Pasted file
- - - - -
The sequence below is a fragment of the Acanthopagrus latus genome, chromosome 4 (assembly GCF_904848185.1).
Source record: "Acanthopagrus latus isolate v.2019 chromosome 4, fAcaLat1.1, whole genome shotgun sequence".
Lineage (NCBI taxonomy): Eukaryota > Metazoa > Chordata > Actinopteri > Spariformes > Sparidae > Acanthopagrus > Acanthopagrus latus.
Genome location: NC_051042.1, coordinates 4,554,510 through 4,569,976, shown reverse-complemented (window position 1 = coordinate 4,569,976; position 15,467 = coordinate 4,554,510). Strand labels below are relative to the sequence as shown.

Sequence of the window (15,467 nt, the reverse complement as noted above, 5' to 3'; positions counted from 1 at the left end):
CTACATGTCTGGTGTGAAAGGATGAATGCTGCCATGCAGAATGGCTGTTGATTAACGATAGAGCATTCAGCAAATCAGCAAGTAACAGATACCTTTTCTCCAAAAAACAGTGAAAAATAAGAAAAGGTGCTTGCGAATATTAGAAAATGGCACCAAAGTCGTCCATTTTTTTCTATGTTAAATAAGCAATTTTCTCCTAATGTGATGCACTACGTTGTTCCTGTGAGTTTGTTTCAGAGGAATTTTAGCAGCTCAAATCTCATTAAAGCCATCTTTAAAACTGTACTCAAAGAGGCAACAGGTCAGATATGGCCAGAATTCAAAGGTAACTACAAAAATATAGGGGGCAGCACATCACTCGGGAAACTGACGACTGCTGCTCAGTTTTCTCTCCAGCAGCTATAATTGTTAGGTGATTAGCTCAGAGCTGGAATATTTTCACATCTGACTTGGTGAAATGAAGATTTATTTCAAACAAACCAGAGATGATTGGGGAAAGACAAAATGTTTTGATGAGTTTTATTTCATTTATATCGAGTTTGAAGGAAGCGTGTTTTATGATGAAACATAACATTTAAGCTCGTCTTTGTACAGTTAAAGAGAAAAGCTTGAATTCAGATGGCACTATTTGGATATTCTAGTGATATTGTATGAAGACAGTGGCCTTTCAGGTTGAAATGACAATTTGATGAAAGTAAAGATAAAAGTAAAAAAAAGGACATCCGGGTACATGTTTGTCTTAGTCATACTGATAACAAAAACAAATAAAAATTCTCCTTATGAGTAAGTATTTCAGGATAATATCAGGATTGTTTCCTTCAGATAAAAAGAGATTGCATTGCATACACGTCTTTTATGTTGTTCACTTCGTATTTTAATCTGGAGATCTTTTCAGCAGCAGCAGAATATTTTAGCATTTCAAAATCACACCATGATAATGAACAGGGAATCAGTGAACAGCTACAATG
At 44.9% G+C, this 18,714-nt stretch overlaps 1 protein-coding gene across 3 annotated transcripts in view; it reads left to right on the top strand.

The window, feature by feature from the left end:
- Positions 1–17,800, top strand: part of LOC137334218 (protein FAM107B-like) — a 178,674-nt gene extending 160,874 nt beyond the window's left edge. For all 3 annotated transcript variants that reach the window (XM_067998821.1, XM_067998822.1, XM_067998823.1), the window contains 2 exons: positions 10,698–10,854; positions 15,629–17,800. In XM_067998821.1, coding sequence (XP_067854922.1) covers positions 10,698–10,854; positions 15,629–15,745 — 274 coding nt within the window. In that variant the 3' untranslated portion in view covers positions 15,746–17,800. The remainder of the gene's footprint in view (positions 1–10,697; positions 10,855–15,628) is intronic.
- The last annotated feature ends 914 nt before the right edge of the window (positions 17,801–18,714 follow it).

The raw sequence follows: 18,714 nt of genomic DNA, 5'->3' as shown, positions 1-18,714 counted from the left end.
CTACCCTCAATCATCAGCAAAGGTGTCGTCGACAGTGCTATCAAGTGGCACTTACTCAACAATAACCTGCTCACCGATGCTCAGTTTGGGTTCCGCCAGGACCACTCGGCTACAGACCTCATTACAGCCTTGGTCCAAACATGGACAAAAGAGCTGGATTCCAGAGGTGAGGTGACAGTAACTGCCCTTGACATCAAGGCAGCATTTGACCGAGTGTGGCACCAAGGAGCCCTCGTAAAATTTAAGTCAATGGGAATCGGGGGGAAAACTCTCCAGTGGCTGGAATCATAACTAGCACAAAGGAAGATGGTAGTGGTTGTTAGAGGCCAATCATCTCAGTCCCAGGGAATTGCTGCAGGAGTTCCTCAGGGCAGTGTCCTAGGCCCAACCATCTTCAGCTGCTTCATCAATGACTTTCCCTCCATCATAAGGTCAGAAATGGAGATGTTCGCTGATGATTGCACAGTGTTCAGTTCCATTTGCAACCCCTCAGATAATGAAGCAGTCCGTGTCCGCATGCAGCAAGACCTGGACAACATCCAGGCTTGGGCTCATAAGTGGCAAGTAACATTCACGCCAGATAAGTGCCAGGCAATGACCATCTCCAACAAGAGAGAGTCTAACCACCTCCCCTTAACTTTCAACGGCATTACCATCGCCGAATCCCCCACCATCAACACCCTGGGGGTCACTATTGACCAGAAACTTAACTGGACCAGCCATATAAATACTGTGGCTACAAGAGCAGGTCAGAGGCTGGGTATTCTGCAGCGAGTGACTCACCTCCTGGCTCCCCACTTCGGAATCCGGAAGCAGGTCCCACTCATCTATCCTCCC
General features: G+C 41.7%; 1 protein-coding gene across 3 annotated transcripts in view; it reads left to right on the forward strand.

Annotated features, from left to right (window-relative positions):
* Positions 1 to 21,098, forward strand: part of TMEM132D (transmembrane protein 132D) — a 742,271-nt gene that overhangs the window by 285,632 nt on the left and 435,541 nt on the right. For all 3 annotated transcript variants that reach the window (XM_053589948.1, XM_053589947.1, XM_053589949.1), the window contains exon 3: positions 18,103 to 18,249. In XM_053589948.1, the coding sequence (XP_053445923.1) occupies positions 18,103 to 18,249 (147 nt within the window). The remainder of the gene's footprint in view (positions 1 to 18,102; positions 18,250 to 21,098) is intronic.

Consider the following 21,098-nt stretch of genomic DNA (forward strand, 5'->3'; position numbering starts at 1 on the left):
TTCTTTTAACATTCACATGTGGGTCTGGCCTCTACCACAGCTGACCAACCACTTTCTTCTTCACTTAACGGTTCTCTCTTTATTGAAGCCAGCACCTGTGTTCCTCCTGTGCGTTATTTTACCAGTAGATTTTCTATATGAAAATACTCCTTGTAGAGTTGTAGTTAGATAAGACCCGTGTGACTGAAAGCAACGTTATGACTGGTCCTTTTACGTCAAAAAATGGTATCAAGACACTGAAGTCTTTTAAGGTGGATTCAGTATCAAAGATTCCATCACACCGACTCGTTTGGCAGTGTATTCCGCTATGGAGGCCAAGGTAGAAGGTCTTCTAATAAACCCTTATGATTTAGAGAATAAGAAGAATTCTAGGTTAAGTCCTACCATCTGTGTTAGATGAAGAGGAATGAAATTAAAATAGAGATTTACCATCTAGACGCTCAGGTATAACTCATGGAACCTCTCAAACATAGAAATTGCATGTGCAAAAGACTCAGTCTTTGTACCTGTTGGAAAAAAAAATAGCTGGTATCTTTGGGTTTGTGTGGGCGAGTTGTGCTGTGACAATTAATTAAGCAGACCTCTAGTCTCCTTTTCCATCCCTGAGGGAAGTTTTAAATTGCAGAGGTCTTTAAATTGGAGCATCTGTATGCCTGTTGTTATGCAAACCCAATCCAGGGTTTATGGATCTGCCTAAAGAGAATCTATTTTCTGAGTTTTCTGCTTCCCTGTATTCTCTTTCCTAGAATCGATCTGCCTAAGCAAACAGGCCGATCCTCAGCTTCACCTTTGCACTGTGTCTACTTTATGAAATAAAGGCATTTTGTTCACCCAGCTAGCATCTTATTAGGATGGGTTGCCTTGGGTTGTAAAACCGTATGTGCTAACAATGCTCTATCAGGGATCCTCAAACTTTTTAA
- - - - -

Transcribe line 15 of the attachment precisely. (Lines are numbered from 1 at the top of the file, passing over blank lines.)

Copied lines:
* Positions 1 to 21,098, forward strand: part of TMEM132D (transmembrane protein 132D) — a 742,271-nt gene that overhangs the window by 285,632 nt on the left and 435,541 nt on the right. For all 3 annotated transcript variants that reach the window (XM_053589948.1, XM_053589947.1, XM_053589949.1), the window contains exon 3: positions 18,103 to 18,249. In XM_053589948.1, the coding sequence (XP_053445923.1) occupies positions 18,103 to 18,249 (147 nt within the window). The remainder of the gene's footprint in view (positions 1 to 18,102; positions 18,250 to 21,098) is intronic.